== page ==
Focus On: Premiums: Here Donor, Donor
Premiums can take many forms, from traditional address labels and calendars to the more unusual seed packet or even piggy bank. What they all have in common is the ability to get the mail opened, generate higher response rates (than non-premium efforts), and drive us all crazy with worries about their up-front cost and the value/renewability of the donors they acquire.
We love to hate them, but the fact is premiums comprise a majority of nonprofit acquisition mail, and their usage remains steady. Subsequently, for many nonprofits today, there is increased competitive pressure to stand out in the mailbox. And while many have come to rely on the response rates that premium packages bring, the days of indiscriminately mailing address labels are over. We need to become smarter about what and when we mail, and to whom.
For the purposes of this article, we’ll define a premium as an item of perceived value that is included in a mail piece (front-end) or promised as a gift, contingent upon a donation (back-end).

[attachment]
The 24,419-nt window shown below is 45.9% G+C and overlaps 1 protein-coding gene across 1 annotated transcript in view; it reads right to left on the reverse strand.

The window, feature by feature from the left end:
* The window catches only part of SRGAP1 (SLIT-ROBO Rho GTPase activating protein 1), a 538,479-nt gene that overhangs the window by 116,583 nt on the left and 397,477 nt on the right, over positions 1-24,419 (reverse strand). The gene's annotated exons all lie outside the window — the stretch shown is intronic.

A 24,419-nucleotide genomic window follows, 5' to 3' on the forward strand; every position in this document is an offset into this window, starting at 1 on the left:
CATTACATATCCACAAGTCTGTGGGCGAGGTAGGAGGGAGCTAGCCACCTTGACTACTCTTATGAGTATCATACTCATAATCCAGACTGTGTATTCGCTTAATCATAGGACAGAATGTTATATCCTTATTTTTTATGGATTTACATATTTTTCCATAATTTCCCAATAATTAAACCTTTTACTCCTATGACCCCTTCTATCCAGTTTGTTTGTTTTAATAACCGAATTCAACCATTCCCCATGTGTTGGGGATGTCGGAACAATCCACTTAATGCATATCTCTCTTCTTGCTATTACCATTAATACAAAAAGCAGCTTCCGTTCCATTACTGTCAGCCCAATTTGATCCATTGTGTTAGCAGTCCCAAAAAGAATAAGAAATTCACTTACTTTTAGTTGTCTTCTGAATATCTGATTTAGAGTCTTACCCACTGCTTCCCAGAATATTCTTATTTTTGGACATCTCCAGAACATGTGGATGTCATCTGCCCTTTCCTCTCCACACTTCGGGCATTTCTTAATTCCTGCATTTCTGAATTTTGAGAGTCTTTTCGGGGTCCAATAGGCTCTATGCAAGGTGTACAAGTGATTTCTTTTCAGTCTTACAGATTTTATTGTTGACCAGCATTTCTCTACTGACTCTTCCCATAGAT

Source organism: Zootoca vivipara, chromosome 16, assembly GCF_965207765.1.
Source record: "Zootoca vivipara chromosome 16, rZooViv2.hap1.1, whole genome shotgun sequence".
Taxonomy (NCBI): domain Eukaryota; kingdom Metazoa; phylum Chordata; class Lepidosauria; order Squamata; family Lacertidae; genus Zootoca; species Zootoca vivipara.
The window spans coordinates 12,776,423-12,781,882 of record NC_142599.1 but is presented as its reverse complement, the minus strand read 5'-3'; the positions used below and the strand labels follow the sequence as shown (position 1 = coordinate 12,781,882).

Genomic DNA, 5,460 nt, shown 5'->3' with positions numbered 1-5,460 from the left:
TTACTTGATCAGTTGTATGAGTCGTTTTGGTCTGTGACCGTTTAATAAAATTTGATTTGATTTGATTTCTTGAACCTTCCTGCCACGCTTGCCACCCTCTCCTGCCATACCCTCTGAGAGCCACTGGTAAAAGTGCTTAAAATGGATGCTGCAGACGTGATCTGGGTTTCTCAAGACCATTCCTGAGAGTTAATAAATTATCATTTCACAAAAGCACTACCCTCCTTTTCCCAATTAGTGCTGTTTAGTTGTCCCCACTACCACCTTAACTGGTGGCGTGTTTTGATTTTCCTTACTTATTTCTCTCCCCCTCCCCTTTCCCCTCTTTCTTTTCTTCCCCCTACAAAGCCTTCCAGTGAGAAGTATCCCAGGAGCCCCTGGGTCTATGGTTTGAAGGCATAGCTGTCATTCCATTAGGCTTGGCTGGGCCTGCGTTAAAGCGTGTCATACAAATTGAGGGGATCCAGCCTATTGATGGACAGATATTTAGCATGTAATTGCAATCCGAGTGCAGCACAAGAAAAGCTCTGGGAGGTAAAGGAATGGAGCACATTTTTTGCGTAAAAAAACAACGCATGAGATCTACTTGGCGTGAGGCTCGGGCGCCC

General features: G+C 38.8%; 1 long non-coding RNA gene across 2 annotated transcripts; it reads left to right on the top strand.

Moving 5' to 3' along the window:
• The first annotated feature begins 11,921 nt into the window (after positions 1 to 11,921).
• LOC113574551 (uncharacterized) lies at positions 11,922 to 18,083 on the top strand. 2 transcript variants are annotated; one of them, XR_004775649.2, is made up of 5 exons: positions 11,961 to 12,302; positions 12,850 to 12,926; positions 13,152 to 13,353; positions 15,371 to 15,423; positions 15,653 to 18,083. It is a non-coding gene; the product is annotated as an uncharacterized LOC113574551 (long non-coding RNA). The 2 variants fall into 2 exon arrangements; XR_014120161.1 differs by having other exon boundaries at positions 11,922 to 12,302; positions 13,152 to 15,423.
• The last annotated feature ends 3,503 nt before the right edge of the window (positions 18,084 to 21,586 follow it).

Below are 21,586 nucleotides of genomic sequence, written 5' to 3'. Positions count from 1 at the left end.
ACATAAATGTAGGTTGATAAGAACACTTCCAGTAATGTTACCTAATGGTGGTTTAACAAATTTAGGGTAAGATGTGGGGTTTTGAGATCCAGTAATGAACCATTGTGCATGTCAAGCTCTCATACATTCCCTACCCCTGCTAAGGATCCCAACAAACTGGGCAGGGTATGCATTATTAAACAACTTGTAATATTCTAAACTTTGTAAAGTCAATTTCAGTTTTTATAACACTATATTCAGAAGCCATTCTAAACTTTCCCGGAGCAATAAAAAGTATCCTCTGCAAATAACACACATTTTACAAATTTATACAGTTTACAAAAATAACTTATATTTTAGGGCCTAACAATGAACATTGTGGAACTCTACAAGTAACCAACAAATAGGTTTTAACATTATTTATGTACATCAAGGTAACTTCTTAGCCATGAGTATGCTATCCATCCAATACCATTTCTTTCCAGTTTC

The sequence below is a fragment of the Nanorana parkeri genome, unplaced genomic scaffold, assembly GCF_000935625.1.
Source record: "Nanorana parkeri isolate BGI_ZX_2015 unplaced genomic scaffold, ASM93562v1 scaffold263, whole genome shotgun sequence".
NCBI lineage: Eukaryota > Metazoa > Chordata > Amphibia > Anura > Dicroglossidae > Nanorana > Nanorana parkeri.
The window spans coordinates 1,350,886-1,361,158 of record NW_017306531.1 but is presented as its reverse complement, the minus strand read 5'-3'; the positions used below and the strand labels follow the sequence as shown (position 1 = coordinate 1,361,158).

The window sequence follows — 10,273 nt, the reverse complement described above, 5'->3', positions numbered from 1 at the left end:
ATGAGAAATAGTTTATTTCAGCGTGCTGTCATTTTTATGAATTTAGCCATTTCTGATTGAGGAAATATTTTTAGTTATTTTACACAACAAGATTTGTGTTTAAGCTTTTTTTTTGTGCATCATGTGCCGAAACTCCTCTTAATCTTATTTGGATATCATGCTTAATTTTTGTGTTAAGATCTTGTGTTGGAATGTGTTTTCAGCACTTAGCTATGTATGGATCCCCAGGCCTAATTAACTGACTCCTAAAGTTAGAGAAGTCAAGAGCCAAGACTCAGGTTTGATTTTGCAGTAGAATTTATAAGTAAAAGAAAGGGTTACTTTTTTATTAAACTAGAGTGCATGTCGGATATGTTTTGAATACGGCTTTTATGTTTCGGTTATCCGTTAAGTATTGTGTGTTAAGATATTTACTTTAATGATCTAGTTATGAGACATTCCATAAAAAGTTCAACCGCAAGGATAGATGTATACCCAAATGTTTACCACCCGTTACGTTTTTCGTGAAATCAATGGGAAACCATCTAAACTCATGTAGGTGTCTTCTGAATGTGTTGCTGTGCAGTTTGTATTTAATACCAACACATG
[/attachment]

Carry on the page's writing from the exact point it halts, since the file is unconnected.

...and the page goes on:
As part of its ongoing research, New York-based ParadyszMatera, an analytics and media-services provider, tracks 2,200 unique nonprofit fundraising promotions each year. That research shows that premium use within the nonprofit space has remained steady for the past three years, with between 55 percent and 60 percent of the nonprofit mail studied including some form of premium. Front-end and back-end premiums are equally popular, each accounting for roughly 35 percent of total nonprofit mail volume.
One interesting point to note is that there is significant variation in premium use among the subcategories of nonprofit mailers. For instance, premium use by the nature/wildlife category has hovered near 95 percent (of unique campaigns) for the past three years. By comparison, premiums from humanitarian mailers have been tracked in only one-third of in-category mail pieces. Front-end premiums are most popular with Catholic mailers, who were tracked in the first half of 2005 to have included them with 66 percent of their mail volume. The disease/health and military/law categories saw about 40 percent of their mail volumes using up-front premiums.